You’ve been eating healthy all week, minding your calorie intake and getting to the gym. So you’re due a big “cheat” meal, right? It can’t hurt, can it?
The short answer is yes and no.
What is a cheat meal anyways? It’s basically a meal planned into your schedule that involves eating whatever you want, a splurge meal. For example, pizza.
Physiologically, there is no real need to have a cheat meal. Will it boost metabolism? Not necessarily. When someone is dieting for a long period of time, it is smart to include structured, planned refeeds, or a period of eating meals that are high in carbohydrates and low in fats to upregulate dietary hormones. It’s a powerful dieting tool, but not the same as a cheat meal.
Cheat meals are not planned or structured by definition and give someone the idea they are doing something scandalous. They give a green light to overindulgence and can often lead to psychological issues, such as feelings of remorse and a desire to overcompensate with a stricter diet or more exercise to “pay” for one’s dietary sins. It can feed the binge cycle rather than stave it off. Individuals who struggle with their relationship with food and/or have a past history with disordered eating should avoid having cheat meals in their nutrition plan.
If a cheat meal leaves you feeling physically ill because you ate your face off- aka, binged- then you need to rid yourself of it. Does that sound familiar to you? Are you an all or nothing person? The answer isn’t building yourself up for a weekly break from your meal plan, but rather to finding a way to eat what you enjoy in moderation.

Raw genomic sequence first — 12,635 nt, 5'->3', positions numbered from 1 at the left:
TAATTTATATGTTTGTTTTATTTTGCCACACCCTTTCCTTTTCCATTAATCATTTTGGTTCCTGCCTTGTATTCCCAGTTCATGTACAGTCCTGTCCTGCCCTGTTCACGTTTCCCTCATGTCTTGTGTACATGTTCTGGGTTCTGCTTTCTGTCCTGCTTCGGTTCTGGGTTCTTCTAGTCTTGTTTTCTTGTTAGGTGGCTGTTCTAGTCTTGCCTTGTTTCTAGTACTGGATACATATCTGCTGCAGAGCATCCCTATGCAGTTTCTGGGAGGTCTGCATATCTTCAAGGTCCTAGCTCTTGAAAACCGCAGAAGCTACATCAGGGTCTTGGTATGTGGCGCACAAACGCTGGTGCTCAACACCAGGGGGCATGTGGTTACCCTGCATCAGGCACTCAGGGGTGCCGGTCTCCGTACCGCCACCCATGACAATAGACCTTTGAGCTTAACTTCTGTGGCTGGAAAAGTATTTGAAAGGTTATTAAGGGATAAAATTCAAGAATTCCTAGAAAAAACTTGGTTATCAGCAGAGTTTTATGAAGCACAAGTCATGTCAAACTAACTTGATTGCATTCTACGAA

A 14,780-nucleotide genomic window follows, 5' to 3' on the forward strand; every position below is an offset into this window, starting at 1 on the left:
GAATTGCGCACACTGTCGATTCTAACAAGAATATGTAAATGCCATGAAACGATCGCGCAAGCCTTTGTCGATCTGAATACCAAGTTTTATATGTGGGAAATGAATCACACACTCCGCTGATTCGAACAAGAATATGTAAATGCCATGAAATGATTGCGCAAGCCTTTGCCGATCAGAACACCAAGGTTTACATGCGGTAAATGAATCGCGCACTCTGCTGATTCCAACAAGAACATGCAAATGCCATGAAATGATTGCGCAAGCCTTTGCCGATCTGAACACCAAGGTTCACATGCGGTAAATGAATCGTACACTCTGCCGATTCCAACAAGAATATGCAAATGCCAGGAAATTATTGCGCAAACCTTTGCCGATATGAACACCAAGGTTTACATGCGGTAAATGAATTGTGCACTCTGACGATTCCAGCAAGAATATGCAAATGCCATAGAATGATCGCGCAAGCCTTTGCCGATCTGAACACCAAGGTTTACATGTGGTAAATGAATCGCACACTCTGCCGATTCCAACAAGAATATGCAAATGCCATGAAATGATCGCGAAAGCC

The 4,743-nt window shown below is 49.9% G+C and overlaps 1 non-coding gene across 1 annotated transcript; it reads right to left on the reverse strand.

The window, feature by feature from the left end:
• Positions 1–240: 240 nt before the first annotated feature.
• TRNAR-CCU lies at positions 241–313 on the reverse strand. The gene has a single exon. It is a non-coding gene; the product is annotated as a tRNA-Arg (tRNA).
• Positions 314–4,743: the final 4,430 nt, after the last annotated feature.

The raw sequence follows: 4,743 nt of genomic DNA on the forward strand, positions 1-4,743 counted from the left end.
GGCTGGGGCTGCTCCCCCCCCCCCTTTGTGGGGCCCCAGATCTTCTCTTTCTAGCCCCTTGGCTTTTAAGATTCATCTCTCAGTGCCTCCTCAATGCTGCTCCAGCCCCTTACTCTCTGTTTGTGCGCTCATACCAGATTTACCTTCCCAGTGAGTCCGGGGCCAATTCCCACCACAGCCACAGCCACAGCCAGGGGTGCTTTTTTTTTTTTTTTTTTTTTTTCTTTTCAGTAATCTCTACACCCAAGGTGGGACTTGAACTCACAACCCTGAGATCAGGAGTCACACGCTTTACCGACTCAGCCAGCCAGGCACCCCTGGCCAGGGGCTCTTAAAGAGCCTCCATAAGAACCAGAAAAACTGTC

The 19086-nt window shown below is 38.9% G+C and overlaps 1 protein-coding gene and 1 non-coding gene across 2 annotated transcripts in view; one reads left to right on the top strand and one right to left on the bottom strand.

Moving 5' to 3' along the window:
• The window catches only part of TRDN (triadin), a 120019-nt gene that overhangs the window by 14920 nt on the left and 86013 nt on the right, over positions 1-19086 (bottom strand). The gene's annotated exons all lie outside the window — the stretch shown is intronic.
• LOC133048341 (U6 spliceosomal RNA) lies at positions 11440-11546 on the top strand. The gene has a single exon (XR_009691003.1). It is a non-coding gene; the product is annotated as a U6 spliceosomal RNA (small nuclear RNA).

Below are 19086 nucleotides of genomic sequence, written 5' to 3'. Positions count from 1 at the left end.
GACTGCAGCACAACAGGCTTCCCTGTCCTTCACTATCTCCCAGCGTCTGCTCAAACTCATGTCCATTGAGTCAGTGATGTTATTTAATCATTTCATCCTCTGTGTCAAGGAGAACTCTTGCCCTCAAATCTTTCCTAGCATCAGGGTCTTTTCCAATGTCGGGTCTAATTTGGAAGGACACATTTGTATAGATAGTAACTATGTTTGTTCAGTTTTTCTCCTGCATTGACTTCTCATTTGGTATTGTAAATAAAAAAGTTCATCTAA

Wouldn’t it be better to just find a way to budget a couple of slices of pizza into your daily caloric intake when you’re craving it instead of considering it a “cheat” meal? You can have the foods you love without it a deviation from your nutrition plan, just in controlled portions.
Think of it this way. Let’s say you are eating 6 small meals a day. Over the course of the week you have 42 meals. Will one meal, say perhaps two slices of pizza, set you back? No. Notice I said two slices and not an entire pizza with garlic fingers and soda.
When we remove the emotional attachment to certain foods and eat them in moderation, we can have the best of both worlds – the food we love and the body we’re striving for.
At the end of the week what matters most for weight loss is the calorie deficit average. If you are binging once a week, you most likely are setting yourself up for slow progress and disappointment. Those uncontrolled meals can end up being thousands of calories and can quickly undo all the hard work you put in throughout the week.
Remember, our number one priority is to create a healthy relationship with food and a balanced way of eating that you can sustain for life. Learning how to eat in moderation is a key piece of that puzzle. And so the moral of the story remains the same — it doesn’t pay to cheat.